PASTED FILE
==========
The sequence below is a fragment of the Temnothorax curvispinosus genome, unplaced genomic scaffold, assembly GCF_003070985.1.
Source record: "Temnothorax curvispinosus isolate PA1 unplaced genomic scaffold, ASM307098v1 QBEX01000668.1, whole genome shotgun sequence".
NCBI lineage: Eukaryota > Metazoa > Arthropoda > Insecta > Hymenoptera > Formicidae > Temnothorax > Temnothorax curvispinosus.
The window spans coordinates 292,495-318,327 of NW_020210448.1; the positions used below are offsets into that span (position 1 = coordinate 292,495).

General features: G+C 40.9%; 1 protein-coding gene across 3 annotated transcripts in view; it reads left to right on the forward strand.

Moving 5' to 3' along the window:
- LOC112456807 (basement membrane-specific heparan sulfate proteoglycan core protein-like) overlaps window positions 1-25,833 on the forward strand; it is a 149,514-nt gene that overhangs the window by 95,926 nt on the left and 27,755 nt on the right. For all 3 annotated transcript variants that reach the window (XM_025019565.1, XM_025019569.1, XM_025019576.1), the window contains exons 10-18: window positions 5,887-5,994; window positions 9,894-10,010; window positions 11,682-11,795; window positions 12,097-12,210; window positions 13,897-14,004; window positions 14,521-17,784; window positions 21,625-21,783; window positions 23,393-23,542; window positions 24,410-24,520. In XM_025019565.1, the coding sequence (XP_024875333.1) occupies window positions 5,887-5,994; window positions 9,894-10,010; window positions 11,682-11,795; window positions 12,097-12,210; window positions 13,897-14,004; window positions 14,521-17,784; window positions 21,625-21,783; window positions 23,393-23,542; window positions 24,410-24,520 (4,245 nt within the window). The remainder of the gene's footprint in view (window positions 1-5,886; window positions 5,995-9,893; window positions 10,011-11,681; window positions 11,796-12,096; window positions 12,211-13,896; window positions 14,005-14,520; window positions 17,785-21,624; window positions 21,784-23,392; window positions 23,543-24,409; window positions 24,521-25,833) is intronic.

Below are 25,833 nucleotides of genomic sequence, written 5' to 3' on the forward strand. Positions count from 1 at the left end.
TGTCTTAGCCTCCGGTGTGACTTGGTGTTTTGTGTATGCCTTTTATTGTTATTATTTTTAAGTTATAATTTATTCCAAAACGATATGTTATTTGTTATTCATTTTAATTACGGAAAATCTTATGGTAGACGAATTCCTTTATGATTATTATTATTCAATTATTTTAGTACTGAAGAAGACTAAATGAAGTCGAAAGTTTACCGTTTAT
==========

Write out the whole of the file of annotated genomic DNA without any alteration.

The sequence below is a fragment of the Temnothorax curvispinosus genome, unplaced genomic scaffold, assembly GCF_003070985.1.
Source record: "Temnothorax curvispinosus isolate PA1 unplaced genomic scaffold, ASM307098v1 QBEX01000668.1, whole genome shotgun sequence".
NCBI lineage: Eukaryota > Metazoa > Arthropoda > Insecta > Hymenoptera > Formicidae > Temnothorax > Temnothorax curvispinosus.
The window spans coordinates 292,495-318,327 of NW_020210448.1; the positions used below are offsets into that span (position 1 = coordinate 292,495).

General features: G+C 40.9%; 1 protein-coding gene across 3 annotated transcripts in view; it reads left to right on the forward strand.

Moving 5' to 3' along the window:
- LOC112456807 (basement membrane-specific heparan sulfate proteoglycan core protein-like) overlaps window positions 1-25,833 on the forward strand; it is a 149,514-nt gene that overhangs the window by 95,926 nt on the left and 27,755 nt on the right. For all 3 annotated transcript variants that reach the window (XM_025019565.1, XM_025019569.1, XM_025019576.1), the window contains exons 10-18: window positions 5,887-5,994; window positions 9,894-10,010; window positions 11,682-11,795; window positions 12,097-12,210; window positions 13,897-14,004; window positions 14,521-17,784; window positions 21,625-21,783; window positions 23,393-23,542; window positions 24,410-24,520. In XM_025019565.1, the coding sequence (XP_024875333.1) occupies window positions 5,887-5,994; window positions 9,894-10,010; window positions 11,682-11,795; window positions 12,097-12,210; window positions 13,897-14,004; window positions 14,521-17,784; window positions 21,625-21,783; window positions 23,393-23,542; window positions 24,410-24,520 (4,245 nt within the window). The remainder of the gene's footprint in view (window positions 1-5,886; window positions 5,995-9,893; window positions 10,011-11,681; window positions 11,796-12,096; window positions 12,211-13,896; window positions 14,005-14,520; window positions 17,785-21,624; window positions 21,784-23,392; window positions 23,543-24,409; window positions 24,521-25,833) is intronic.

Below are 25,833 nucleotides of genomic sequence, written 5' to 3' on the forward strand. Positions count from 1 at the left end.
TGTCTTAGCCTCCGGTGTGACTTGGTGTTTTGTGTATGCCTTTTATTGTTATTATTTTTAAGTTATAATTTATTCCAAAACGATATGTTATTTGTTATTCATTTTAATTACGGAAAATCTTATGGTAGACGAATTCCTTTATGATTATTATTATTCAATTATTTTAGTACTGAAGAAGACTAAATGAAGTCGAAAGTTTACCGTTTAT